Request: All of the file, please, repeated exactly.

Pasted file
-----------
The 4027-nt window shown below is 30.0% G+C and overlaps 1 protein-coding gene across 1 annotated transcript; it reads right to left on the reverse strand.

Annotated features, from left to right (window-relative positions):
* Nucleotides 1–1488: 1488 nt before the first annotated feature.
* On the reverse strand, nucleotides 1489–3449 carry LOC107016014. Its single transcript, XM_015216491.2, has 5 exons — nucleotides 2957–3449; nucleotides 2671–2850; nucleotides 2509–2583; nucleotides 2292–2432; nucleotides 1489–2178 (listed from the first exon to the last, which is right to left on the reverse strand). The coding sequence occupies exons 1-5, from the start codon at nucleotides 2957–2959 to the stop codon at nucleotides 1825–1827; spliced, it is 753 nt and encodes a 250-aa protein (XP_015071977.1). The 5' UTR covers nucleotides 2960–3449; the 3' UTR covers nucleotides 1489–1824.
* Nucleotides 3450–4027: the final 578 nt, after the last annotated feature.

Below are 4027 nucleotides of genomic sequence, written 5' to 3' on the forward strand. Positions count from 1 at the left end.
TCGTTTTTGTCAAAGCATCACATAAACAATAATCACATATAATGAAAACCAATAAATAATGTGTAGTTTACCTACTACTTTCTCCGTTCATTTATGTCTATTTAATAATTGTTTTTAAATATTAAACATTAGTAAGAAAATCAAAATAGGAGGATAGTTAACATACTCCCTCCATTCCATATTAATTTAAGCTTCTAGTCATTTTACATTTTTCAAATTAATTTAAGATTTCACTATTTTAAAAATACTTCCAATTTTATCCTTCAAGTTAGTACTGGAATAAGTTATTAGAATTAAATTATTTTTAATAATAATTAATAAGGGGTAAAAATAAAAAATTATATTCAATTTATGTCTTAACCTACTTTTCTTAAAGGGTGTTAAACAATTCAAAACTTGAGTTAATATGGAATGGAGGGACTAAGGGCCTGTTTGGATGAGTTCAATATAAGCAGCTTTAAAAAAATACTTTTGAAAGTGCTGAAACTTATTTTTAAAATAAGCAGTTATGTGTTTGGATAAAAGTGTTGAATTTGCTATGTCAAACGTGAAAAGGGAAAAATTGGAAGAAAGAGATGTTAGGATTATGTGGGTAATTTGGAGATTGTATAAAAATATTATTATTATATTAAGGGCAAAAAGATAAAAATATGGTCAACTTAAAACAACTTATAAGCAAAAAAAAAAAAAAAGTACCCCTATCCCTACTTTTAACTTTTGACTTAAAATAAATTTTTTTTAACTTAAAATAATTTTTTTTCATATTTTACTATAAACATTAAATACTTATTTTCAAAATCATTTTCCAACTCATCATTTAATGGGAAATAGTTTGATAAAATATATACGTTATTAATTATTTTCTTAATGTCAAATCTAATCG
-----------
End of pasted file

The 4027-nt window shown below is 30.0% G+C and overlaps 1 protein-coding gene across 1 annotated transcript; it reads right to left on the reverse strand.

Annotated features, from left to right (window-relative positions):
* Nucleotides 1–1488: 1488 nt before the first annotated feature.
* On the reverse strand, nucleotides 1489–3449 carry LOC107016014. Its single transcript, XM_015216491.2, has 5 exons — nucleotides 2957–3449; nucleotides 2671–2850; nucleotides 2509–2583; nucleotides 2292–2432; nucleotides 1489–2178 (listed from the first exon to the last, which is right to left on the reverse strand). The coding sequence occupies exons 1-5, from the start codon at nucleotides 2957–2959 to the stop codon at nucleotides 1825–1827; spliced, it is 753 nt and encodes a 250-aa protein (XP_015071977.1). The 5' UTR covers nucleotides 2960–3449; the 3' UTR covers nucleotides 1489–1824.
* Nucleotides 3450–4027: the final 578 nt, after the last annotated feature.

Below are 4027 nucleotides of genomic sequence, written 5' to 3' on the forward strand. Positions count from 1 at the left end.
TCGTTTTTGTCAAAGCATCACATAAACAATAATCACATATAATGAAAACCAATAAATAATGTGTAGTTTACCTACTACTTTCTCCGTTCATTTATGTCTATTTAATAATTGTTTTTAAATATTAAACATTAGTAAGAAAATCAAAATAGGAGGATAGTTAACATACTCCCTCCATTCCATATTAATTTAAGCTTCTAGTCATTTTACATTTTTCAAATTAATTTAAGATTTCACTATTTTAAAAATACTTCCAATTTTATCCTTCAAGTTAGTACTGGAATAAGTTATTAGAATTAAATTATTTTTAATAATAATTAATAAGGGGTAAAAATAAAAAATTATATTCAATTTATGTCTTAACCTACTTTTCTTAAAGGGTGTTAAACAATTCAAAACTTGAGTTAATATGGAATGGAGGGACTAAGGGCCTGTTTGGATGAGTTCAATATAAGCAGCTTTAAAAAAATACTTTTGAAAGTGCTGAAACTTATTTTTAAAATAAGCAGTTATGTGTTTGGATAAAAGTGTTGAATTTGCTATGTCAAACGTGAAAAGGGAAAAATTGGAAGAAAGAGATGTTAGGATTATGTGGGTAATTTGGAGATTGTATAAAAATATTATTATTATATTAAGGGCAAAAAGATAAAAATATGGTCAACTTAAAACAACTTATAAGCAAAAAAAAAAAAAAAGTACCCCTATCCCTACTTTTAACTTTTGACTTAAAATAAATTTTTTTTAACTTAAAATAATTTTTTTTCATATTTTACTATAAACATTAAATACTTATTTTCAAAATCATTTTCCAACTCATCATTTAATGGGAAATAGTTTGATAAAATATATACGTTATTAATTATTTTCTTAATGTCAAATCTAATCG